When Bob Dylan defined his own artistry: “Whatever passes for pop music, I couldn’t do it then and I can’t do it now”

Most artists, understandably, will attempt to resist definition. It’s challenging to see music journalists or playlists try to contain your artistry into an over-simplified genre or subculture. Still, music classification has become an essential part of the industry. Though many musicians would see self-defining their work as defeating its intent, folk legend Bob Dylan once attempted to curtail outsider opinions and define his own artistry.

Throughout a career spanning six decades, Dylan has been subjected to countless descriptions and interpretations of his output. From protest singer to the father of folk, generations of fans have tried to make sense of his monumental impact and unparalleled songwriting aptitude.

Amidst 60 years of debate surrounding his catalogue, Dylan tried to define his own artistry during an interview with the Huffington Post. When asked what kind of artist he was, he initially struggled. “I’m not sure,” Dylan began, “Byronesque maybe. Look, when I started out, mainstream culture was Sinatra, Perry Como, Andy Williams, Sound of Music. There was no fitting into it then and of course, there’s no fitting into it now. Some of my songs have crossed over but they were all done by other singers.”

Dylan continued to suggest that he never even tried to fit into that mainstream style: “I’m coming out of the folk music tradition and and that’s the vernacular and archetypal aesthetic that I’ve experienced,” he said. “Those are the dynamics of it. I couldn’t have written songs for the Brill Building if I tried. Whatever passes for pop music, I couldn’t do it then and I can’t do it now.”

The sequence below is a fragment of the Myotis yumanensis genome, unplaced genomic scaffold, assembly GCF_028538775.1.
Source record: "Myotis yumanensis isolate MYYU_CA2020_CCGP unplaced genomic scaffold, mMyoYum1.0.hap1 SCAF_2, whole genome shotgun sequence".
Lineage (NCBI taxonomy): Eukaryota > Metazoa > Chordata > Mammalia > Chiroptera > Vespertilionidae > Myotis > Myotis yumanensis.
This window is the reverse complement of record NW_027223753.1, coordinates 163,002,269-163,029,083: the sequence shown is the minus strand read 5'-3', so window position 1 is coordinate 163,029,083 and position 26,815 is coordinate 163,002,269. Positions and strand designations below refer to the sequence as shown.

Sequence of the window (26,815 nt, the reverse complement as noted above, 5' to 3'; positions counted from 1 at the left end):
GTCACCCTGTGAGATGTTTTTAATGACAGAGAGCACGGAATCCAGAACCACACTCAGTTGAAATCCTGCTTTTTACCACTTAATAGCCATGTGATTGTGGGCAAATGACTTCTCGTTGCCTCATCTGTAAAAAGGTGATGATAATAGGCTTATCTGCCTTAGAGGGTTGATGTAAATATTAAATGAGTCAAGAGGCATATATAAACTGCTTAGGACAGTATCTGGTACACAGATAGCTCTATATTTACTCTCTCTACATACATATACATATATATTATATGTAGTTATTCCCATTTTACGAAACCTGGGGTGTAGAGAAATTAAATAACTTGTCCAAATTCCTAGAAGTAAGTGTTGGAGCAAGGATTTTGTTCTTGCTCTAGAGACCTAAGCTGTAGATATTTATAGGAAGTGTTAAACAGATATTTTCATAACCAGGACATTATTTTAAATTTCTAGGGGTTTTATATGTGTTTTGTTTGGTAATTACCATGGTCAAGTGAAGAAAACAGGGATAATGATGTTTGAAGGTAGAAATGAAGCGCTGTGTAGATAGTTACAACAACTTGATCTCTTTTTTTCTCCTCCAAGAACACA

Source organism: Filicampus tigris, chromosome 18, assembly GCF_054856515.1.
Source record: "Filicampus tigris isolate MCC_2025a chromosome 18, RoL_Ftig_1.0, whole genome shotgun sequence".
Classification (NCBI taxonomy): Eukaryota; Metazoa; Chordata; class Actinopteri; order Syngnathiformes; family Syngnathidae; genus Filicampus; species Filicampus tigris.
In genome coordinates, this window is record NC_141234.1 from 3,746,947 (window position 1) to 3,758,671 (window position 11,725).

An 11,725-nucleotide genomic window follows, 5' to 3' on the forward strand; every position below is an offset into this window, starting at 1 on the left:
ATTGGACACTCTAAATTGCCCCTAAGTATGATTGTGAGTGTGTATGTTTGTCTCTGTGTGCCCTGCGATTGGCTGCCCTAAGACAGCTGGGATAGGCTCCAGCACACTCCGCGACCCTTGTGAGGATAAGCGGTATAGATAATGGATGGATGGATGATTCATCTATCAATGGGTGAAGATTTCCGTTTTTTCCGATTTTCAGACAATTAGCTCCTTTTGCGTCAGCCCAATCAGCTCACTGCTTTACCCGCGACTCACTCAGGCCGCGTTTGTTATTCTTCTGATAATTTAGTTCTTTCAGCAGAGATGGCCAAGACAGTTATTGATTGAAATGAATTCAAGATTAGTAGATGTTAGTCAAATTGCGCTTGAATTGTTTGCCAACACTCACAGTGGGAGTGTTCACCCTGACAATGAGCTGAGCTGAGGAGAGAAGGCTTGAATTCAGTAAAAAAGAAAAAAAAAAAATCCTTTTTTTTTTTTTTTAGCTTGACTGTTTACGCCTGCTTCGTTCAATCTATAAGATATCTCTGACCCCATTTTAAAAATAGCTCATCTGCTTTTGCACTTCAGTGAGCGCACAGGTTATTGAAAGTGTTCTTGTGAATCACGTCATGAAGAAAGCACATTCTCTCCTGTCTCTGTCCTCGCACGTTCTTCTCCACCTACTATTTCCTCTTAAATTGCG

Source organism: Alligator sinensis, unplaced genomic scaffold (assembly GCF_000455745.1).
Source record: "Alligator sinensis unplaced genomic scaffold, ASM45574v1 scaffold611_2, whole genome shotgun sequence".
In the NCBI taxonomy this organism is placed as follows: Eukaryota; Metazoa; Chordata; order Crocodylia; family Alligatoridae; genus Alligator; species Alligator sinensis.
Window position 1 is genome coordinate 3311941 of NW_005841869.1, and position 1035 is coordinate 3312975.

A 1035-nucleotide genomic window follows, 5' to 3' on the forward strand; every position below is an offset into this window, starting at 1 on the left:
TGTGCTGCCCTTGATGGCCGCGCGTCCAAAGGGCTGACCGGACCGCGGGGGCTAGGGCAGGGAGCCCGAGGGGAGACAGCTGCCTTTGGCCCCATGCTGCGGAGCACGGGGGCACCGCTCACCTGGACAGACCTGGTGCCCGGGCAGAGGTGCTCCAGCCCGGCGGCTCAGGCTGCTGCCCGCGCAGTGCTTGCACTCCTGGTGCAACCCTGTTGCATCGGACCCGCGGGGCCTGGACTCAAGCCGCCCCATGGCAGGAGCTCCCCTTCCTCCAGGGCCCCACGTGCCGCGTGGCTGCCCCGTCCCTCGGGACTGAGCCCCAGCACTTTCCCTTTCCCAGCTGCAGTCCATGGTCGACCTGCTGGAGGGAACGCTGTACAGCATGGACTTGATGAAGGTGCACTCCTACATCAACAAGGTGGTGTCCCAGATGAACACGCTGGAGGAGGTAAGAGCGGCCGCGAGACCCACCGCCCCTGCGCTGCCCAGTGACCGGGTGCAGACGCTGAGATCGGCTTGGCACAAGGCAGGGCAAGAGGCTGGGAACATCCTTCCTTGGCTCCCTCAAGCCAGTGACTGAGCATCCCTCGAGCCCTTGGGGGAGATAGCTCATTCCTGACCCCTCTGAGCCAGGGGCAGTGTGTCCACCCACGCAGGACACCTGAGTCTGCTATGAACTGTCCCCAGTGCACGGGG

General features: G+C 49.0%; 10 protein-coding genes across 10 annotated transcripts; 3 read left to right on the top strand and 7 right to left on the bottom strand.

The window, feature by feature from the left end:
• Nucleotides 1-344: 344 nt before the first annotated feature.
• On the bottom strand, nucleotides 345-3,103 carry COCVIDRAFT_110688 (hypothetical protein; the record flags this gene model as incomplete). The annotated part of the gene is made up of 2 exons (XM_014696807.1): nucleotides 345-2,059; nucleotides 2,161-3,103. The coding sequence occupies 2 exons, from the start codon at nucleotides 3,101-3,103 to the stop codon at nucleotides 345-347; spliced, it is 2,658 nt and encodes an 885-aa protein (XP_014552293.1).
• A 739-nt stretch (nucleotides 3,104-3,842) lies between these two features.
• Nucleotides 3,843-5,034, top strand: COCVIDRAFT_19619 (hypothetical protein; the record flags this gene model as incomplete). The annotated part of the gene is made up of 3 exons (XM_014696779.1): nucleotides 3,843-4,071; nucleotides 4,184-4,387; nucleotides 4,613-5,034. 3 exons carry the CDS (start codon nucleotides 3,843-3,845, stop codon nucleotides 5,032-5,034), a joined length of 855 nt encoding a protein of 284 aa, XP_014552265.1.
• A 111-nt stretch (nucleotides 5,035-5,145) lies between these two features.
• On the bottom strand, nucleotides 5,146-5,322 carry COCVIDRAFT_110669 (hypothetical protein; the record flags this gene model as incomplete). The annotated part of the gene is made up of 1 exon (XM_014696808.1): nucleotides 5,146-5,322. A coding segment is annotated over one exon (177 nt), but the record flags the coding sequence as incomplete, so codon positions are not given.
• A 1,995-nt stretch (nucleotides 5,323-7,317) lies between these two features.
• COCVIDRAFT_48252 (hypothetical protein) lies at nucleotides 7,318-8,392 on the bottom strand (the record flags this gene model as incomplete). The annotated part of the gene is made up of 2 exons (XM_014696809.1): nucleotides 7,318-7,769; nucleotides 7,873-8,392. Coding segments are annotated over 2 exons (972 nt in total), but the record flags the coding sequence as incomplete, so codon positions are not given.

Dylan also considered the possibility that he might be an outsider artist or a cult figure, though he rejected the latter for its religious connotations. “It sounds cliquish and clannish,” he declared, “People have different emotional levels. Especially when you’re young. Back then I guess most of my influences could be thought of as eccentric. Mass media had no overwhelming reach so I was drawn to the traveling performers passing through.”

The folk legend credits those outsider performers for introducing him to concepts that would become essential in his songwriting, including dignity and freedom: “Civil rights, human rights. How to stay within yourself”. His description of those “side show” performers almost becomes a metaphor for his artistry, as he concludes: “Most others were into the rides like the tilt-a-whirl and the rollercoaster. To me that was the nightmare. All the giddiness. The artificiality of it. The sledgehammer of life.”

His musical stylings were certainly never giddy or artificial, more akin to the outsiders, off the beaten track of pop. “The stuff off the main road was where force of reality was,” he states, which is also where his music sits. Dylan’s personal definition isn’t too far off the general consensus – Byronesque, traditional folk outsider, and a force for change.

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